The Bank of England bank rate is unlikely to rise until 2013 due to a weak economic recovery, according to Deloitte economic adviser Roger Bootle.
Bootle, who was once an adviser to the Treasury, says in his latest quarterly review that interest rates “should stay low for a long time”.
He says: “The economic recovery does not yet look strong enough to justify tighter monetary policy. We think that the markets are premature in exp-ecting rates to rise next year.”
Bank rate has been at a record low of 0.5 per cent since March 2009.
Bootle’s comments come after some commentators, including MPC external member Andrew Sentance, said the committee has lost credibility by not raising interest rates to meet its 2 per cent inflation target.
Inflation currently stands at 4 per cent. The latest MPC minutes show a 6-3 vote against raising rates.
Bank of England governor Mervyn King has warned European ministers of the “severe” consequences of raising interest rates.
Speaking at the European Parliament earlier this week, he said: “The economic consequences of high-level indebtedness now would become more severe if rates were to rise.”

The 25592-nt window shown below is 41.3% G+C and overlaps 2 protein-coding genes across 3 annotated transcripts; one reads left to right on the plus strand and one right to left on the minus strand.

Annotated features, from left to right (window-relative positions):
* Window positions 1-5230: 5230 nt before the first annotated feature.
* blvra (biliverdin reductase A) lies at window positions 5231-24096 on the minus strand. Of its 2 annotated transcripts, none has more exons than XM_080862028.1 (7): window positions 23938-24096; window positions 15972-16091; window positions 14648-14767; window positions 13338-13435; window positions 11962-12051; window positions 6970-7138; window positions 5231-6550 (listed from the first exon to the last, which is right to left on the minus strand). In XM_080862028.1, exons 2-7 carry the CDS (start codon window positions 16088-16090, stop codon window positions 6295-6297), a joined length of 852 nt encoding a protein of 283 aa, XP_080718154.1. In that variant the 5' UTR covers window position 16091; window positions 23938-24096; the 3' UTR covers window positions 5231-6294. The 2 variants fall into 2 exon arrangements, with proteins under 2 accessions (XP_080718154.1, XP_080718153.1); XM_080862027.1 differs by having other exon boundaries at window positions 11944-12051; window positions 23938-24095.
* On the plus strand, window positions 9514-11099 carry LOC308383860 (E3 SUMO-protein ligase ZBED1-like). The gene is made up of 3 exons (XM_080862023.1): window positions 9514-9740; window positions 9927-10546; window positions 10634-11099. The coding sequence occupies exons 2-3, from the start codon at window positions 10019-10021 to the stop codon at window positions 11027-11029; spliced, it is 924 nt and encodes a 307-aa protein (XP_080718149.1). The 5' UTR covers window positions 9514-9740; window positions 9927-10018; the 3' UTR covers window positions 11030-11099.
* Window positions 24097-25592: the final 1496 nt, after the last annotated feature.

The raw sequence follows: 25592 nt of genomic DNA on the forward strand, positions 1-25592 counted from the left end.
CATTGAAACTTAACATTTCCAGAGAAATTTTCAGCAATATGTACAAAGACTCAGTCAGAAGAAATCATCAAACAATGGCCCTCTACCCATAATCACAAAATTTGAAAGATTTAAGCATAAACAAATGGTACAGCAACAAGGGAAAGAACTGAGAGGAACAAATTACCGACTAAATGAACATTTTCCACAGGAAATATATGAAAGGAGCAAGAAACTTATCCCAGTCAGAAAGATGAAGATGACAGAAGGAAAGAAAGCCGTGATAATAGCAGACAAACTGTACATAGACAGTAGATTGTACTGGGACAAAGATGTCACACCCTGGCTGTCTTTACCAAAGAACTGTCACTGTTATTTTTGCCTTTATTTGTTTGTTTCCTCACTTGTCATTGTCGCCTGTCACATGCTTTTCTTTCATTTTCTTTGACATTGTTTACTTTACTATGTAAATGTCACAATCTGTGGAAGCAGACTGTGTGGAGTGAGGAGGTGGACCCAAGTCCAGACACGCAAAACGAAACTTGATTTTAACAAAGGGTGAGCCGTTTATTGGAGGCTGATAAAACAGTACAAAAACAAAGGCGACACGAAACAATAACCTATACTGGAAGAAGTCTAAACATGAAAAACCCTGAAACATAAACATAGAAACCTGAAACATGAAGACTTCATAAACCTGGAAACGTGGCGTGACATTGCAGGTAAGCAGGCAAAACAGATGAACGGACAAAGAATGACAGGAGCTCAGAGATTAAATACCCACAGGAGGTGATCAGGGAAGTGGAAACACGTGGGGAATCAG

Bootle believes the BoE could introduce additional quantitative easing in the near future.
He says: “The economic recovery would have to collapse quickly for our long-held forecast of an additional £50bn of asset purchases in February to prove right. But we still think that additional asset purchases could come in the first half of 2011.”
First Action Finance head of communications Jonathan Cornell says: “Rate rises will depend on how fragile the economy is and how quickly inflation starts to come down. The economy will start to heal itself and we will probably see rises towards the end of the year.”